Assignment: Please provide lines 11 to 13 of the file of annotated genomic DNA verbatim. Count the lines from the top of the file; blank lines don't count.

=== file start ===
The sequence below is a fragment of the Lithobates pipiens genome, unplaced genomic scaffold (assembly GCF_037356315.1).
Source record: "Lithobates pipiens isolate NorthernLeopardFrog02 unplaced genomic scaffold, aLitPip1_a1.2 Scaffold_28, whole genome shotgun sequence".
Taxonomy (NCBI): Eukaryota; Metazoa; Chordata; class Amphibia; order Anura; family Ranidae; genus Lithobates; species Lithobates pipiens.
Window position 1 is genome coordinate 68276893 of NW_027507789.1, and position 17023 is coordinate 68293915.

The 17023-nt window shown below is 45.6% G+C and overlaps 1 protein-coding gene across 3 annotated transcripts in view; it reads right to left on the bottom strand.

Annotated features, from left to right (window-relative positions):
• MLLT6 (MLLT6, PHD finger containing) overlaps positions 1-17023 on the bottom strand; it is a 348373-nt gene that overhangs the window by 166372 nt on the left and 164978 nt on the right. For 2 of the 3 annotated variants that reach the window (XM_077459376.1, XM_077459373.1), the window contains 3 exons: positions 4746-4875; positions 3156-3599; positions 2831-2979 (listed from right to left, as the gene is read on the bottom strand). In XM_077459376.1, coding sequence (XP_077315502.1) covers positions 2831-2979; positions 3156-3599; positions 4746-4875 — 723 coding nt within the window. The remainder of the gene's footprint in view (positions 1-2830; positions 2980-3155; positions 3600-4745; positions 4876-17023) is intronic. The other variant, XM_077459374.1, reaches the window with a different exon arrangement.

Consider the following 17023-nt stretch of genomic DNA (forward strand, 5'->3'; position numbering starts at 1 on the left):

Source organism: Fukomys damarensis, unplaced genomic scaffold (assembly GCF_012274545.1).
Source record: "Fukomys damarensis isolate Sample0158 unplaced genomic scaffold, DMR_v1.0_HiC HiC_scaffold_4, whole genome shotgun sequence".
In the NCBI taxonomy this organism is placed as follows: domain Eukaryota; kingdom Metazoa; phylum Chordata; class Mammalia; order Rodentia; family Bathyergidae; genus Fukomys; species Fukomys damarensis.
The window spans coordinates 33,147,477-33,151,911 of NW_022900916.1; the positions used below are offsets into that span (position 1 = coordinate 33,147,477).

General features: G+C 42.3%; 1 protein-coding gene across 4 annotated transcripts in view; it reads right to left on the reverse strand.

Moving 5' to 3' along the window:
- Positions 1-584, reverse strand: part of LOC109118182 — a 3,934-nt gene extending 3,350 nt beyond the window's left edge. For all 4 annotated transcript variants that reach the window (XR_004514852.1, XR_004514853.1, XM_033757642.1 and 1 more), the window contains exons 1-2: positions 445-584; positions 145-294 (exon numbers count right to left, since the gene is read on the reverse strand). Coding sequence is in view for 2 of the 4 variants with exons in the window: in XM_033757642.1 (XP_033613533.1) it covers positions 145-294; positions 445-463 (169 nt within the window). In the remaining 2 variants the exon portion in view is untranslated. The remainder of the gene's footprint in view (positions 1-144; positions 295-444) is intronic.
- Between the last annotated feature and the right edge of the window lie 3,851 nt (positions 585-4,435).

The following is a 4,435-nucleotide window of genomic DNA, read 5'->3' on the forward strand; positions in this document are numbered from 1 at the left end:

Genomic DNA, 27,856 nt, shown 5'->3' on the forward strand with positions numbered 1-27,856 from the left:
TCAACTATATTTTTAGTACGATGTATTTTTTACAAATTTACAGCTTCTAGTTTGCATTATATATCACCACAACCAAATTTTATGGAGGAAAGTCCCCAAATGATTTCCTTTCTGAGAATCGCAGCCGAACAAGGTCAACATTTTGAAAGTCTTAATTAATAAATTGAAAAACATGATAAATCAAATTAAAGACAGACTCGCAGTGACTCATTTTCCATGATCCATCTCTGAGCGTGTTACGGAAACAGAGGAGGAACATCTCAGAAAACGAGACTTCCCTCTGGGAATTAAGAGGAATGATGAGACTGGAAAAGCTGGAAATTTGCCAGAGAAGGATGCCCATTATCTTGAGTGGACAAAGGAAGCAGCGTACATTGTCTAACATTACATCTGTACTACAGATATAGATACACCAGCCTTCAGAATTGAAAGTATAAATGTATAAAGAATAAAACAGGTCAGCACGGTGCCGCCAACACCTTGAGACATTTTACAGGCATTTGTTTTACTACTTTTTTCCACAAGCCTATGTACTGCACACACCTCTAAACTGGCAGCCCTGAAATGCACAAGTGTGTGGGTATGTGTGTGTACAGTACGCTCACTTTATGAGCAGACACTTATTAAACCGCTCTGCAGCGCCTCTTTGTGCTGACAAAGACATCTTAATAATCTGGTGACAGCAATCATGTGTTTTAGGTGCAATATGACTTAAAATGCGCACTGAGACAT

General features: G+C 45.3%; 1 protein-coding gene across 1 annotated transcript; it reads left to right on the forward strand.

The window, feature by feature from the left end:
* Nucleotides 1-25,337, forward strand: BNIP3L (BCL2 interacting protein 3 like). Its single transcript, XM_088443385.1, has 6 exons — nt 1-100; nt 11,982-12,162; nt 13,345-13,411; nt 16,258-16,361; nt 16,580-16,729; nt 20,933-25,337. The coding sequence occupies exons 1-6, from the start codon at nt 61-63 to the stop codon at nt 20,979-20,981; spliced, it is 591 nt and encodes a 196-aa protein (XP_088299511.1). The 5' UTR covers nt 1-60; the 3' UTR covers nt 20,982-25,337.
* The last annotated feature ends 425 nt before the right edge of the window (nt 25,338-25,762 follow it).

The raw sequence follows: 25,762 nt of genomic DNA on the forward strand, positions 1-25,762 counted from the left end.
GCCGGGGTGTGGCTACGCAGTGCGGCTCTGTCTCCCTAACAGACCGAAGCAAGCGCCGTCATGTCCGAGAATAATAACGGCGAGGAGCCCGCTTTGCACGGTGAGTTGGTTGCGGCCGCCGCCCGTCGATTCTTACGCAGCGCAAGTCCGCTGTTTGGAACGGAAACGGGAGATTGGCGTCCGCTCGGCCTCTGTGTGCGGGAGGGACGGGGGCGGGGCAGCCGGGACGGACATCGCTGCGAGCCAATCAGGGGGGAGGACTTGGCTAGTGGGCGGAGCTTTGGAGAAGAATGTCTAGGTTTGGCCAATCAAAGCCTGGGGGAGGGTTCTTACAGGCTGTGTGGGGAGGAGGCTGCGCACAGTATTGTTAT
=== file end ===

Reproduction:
In the NCBI taxonomy this organism is placed as follows: domain Eukaryota; kingdom Metazoa; phylum Chordata; class Mammalia; order Rodentia; family Bathyergidae; genus Fukomys; species Fukomys damarensis.
The window spans coordinates 33,147,477-33,151,911 of NW_022900916.1; the positions used below are offsets into that span (position 1 = coordinate 33,147,477).

General features: G+C 42.3%; 1 protein-coding gene across 4 annotated transcripts in view; it reads right to left on the reverse strand.